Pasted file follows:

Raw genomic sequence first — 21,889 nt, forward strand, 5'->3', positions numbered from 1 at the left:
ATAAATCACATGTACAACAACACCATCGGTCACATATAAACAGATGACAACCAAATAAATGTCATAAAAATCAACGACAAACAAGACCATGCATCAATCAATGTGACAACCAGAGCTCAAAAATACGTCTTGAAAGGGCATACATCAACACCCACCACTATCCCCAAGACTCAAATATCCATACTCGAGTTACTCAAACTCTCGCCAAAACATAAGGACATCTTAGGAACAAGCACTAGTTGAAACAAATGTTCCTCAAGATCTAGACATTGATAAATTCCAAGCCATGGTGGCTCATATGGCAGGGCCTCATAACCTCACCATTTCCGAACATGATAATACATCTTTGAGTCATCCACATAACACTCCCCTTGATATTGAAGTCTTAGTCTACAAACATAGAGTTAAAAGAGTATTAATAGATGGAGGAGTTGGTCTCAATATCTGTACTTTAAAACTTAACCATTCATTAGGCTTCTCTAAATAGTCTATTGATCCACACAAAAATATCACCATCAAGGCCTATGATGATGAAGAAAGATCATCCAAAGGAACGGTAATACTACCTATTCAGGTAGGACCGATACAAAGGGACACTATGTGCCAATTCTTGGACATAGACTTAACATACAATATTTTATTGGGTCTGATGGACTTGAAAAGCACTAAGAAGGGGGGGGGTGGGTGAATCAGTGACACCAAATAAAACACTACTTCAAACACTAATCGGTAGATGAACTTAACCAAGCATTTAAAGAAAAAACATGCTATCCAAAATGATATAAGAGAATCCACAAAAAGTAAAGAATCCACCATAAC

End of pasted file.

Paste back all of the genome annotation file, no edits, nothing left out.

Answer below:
Raw genomic sequence first — 21,889 nt, forward strand, 5'->3', positions numbered from 1 at the left:
ATAAATCACATGTACAACAACACCATCGGTCACATATAAACAGATGACAACCAAATAAATGTCATAAAAATCAACGACAAACAAGACCATGCATCAATCAATGTGACAACCAGAGCTCAAAAATACGTCTTGAAAGGGCATACATCAACACCCACCACTATCCCCAAGACTCAAATATCCATACTCGAGTTACTCAAACTCTCGCCAAAACATAAGGACATCTTAGGAACAAGCACTAGTTGAAACAAATGTTCCTCAAGATCTAGACATTGATAAATTCCAAGCCATGGTGGCTCATATGGCAGGGCCTCATAACCTCACCATTTCCGAACATGATAATACATCTTTGAGTCATCCACATAACACTCCCCTTGATATTGAAGTCTTAGTCTACAAACATAGAGTTAAAAGAGTATTAATAGATGGAGGAGTTGGTCTCAATATCTGTACTTTAAAACTTAACCATTCATTAGGCTTCTCTAAATAGTCTATTGATCCACACAAAAATATCACCATCAAGGCCTATGATGATGAAGAAAGATCATCCAAAGGAACGGTAATACTACCTATTCAGGTAGGACCGATACAAAGGGACACTATGTGCCAATTCTTGGACATAGACTTAACATACAATATTTTATTGGGTCTGATGGACTTGAAAAGCACTAAGAAGGGGGGGGGTGGGTGAATCAGTGACACCAAATAAAACACTACTTCAAACACTAATCGGTAGATGAACTTAACCAAGCATTTAAAGAAAAAACATGCTATCCAAAATGATATAAGAGAATCCACAAAAAGTAAAGAATCCACCATAAC